When you meet someone, it's often easy to tell if they're emotionally intelligent simply by their vibe and how they carry themselves. Folks with
high emotional intelligence tend to have several habits in common, all of which add up to make them easy to get along with. These traits also tend to earn them all sorts of respect. And as a result, they're usually highly likable and super successful.
In short, emotional intelligence is "the ability to identify and manage ... emotions, as well as effectively react to others' emotions,"
therapist Kimberly Hershenson, LMSW tells Bustle. Being emotionally intelligent is something some people come to innately, while the rest of us may need to work on it overtime. And that's perfectly fine.
"Emotional intelligence is a muscle," psychotherapist and life coach
Dr. Perpetua Neo tells Bustle. "And working out that muscle can seem tough at first ... But as you shrink the muscles of limiting mindsets ('I am bad at social interactions/self-knowledge') and habits ... you create the conditions for emotional intelligence to grow."
It also doesn't hurt to know what emotional intelligence looks like, through observing other people. Here are a few habits they tend to have in common, so you can copy their good energy, and adopt it for yourself.
There's a big difference between
appearing like you're listening to someone, and actually hearing what they say. And emotionally intelligent people are all about the latter.
"You'll know if you're talking to someone with high emotional intelligence, because whatever you are talking about, you get the feeling that they just 'get' you," relationship counselor Raffi Bilek, LCSW-C, director of the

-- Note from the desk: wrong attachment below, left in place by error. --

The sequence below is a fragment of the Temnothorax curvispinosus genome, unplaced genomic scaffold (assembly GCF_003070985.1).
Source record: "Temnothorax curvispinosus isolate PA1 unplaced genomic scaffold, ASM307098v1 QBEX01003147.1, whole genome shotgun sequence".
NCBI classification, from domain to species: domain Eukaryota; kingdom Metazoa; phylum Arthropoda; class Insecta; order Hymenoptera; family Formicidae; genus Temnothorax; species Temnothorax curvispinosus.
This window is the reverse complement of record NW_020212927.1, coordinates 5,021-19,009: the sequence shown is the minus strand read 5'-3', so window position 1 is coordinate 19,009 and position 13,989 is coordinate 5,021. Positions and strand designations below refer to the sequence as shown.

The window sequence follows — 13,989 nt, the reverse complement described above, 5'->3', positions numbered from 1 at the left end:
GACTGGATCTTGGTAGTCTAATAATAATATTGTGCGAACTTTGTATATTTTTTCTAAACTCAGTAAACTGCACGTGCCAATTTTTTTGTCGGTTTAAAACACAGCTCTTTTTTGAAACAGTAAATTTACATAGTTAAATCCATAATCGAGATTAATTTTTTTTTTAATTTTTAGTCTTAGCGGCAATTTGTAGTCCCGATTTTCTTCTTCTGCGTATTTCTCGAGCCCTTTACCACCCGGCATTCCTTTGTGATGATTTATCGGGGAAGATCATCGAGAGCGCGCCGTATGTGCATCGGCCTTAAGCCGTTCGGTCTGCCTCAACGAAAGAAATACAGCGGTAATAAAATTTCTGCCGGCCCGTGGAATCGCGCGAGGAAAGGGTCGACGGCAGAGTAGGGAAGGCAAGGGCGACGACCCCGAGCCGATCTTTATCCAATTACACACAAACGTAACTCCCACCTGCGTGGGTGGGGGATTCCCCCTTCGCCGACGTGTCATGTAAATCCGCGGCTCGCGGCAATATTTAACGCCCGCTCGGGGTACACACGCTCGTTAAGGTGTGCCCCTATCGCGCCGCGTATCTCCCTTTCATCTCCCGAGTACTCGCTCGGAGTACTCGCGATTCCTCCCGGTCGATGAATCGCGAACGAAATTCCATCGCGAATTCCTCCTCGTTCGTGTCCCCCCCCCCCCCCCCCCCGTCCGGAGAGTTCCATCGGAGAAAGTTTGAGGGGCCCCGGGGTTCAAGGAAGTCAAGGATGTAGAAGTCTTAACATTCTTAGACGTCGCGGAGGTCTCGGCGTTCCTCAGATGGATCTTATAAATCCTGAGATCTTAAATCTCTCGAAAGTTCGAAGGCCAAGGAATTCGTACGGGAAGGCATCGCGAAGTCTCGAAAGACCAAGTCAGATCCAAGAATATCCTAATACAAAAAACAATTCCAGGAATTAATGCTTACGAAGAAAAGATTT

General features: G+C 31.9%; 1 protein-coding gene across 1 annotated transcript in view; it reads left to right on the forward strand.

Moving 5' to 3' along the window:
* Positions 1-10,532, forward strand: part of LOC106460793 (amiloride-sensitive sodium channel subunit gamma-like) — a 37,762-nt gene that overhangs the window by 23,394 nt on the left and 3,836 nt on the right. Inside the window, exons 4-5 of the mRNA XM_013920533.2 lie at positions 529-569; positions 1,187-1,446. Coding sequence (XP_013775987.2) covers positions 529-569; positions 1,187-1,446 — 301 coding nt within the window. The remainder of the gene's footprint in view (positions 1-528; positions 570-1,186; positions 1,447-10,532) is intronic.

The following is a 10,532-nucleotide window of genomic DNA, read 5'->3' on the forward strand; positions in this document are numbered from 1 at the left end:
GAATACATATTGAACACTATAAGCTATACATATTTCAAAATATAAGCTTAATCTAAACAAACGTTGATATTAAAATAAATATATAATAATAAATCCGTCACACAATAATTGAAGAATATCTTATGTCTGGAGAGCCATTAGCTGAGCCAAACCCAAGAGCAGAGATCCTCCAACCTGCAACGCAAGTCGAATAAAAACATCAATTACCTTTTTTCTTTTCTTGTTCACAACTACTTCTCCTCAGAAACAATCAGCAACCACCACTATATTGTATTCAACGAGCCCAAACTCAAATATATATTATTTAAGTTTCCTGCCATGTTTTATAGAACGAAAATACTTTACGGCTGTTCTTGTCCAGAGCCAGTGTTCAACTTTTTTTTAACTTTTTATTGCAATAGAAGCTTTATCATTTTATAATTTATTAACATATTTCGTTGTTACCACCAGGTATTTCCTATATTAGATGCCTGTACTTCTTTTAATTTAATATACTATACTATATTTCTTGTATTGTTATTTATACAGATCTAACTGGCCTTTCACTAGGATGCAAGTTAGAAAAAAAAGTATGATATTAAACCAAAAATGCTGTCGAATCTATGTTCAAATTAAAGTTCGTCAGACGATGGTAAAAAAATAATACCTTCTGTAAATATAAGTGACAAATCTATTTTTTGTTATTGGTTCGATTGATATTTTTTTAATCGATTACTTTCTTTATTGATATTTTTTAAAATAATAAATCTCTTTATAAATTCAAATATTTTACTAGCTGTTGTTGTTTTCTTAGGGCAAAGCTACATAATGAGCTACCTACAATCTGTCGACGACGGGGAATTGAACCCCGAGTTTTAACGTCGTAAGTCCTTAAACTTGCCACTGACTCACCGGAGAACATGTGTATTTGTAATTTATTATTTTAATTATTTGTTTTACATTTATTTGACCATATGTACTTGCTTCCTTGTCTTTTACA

Baltimore Therapy Center, tells Bustle. "They know how to respond, their body language reflects their interest and care — you just feel emotionally connected with them."
a skill we can all learn and practice, but it definitely takes work. Most of us wait for our turn to talk, instead of actively listening. And yet it's possible to drop this habit by being aware of it, and making an effort to change.
They're Highly Self-Aware
One of the cornerstones of emotional intelligence is a high level of self-awareness. "This means, being deeply aware of one's strengths and weaknesses, where we can celebrate and leverage our strengths ... and adopt skills/mindsets to supercharge our strengths to thrive socially," Dr. Neo says. "When someone can do this, they can be fully engaged with the person they are interacting with, rather than lost in their head and second-guessing themselves."
People with high emotional intelligence know that their world is always changing. And they're OK with that. "A person with emotional intelligence doesn't let themselves get bogged down by the painful things in the world or their past," Dr. Neo says. "These may fuel them, but it does not handicap them."
To do so, they may live by the phrase, "change what you cannot accept; accept what you cannot change," she says. "It's about changing everything we find unacceptable — knowing we have the power, control, and responsibility. And then there are things we cannot change — somebody else, tough situations (e.g. economic cycles, systemic geopolitical issues), our past — that we can only learn to accept that [it] has happened, so we can live unencumbered by it."
They Aren't Afraid To Say "No"